The idea that the sole aim of punishment is to prevent crime is obviously grounded upon the theory that crime can be prevented, which is almost as dubious as the notion that poverty can be prevented.
If you treat prisoners well, they will be less angry, less inclined to violence inside prison, less likely to provoke violent actions by guards, less likely to have reason to file brutality lawsuits that cost taxpayers a bundle and waste administrators' time. And most important, well-treated prisoners will be less likely to leave prison angrier, more vicious and more inclined to criminal behavior than when they went in.
Crimes lead one into another; they who are capable of being forgers are capable of being incendiaries.
Women now have choices. They can be married, not married, have a job, not have a job, be married with children, unmarried with children. Men have the same choice we've always had: work, or prison.
There are few better measures of the concern a society has for its individual members and its own well being than the way it handles criminals.
When I was in prison, I was wrapped up in all those deep books. That Tolstoy crap - people shouldn't read that stuff.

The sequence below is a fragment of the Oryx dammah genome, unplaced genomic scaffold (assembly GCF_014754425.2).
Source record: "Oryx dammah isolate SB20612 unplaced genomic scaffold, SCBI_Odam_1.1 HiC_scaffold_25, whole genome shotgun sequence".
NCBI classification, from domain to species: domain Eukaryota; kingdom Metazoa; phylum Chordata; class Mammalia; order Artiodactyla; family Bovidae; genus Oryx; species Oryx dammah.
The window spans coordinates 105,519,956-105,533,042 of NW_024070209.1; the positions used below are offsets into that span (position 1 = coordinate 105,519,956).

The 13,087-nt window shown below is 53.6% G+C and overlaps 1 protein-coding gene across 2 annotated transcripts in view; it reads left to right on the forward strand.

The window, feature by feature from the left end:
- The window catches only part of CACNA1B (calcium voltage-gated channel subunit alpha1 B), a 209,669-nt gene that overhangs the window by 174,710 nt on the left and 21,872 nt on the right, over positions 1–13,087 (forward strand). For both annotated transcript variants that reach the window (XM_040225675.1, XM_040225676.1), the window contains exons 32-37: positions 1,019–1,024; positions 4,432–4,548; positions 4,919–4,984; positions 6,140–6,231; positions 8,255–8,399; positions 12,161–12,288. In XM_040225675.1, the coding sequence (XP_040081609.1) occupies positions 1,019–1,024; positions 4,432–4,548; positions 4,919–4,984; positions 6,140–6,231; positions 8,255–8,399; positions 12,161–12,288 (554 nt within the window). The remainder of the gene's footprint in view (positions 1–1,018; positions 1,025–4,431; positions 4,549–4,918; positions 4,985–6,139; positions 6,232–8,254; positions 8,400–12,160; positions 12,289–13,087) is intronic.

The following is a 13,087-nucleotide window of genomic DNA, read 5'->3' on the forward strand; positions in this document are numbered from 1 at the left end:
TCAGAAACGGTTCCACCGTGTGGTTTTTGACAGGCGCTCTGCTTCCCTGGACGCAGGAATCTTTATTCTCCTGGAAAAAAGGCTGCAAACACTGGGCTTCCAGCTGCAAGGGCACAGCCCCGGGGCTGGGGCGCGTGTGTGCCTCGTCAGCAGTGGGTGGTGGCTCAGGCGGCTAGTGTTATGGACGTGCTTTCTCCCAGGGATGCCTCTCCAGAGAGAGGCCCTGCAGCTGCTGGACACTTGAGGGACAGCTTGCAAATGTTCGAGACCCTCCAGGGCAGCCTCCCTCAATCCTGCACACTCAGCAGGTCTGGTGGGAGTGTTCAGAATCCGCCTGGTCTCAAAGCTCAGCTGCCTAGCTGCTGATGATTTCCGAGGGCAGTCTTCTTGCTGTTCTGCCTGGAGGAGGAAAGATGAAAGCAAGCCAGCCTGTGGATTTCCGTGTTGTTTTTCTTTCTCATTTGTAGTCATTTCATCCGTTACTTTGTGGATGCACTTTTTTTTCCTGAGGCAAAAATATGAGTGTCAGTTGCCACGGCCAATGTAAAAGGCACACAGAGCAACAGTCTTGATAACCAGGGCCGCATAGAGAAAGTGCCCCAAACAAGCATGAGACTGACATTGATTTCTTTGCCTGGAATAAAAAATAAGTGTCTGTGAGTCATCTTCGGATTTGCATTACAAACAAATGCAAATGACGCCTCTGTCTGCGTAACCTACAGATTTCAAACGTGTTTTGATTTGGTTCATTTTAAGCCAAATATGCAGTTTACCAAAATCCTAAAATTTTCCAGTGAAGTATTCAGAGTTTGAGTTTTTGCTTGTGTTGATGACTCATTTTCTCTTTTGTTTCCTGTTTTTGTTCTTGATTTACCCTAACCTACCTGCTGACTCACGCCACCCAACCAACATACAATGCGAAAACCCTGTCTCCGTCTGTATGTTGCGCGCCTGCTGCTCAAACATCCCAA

There are dreadful punishments enacted against thieves; but it were much better to make such good provisions, by which every man might be put in a method how to live, and so to be preserved from the fatal necessity of stealing and dying for it.
It is safer that a bad man should not be accused, than that he should be acquitted.
The thoughts of a prisoner - they're not free either. They keep returning to the same things.
Trial by jury itself, instead of being a security to persons who are accused, shall be a delusion, a mockery, and a snare.
Society has used the juvenile courts to create a caste system where there are throw-away people.
To my mind, to kill in war is not a whit better than to commit ordinary murder.
The refined punishments of the spiritual mode are usually much more indecent and dangerous than a good smack.
What restrains us from killing is partly fear of punishment, partly moral scruple, and partly what may be described as a sense of humor.
To seek the redress of grievances by going to law, is like sheep running for shelter to a bramble bush.
The degree of civilization in a society can be judged by entering its prisons.
The common argument that crime is caused by poverty is a kind of slander on the poor.
Our task must be to free ourselves from this prison by widening our circles of compassion to embrace all living creatures and the whole of nature in its beauty.
Wicked deeds are generally done, even with impunity, for the mere desire of occupation.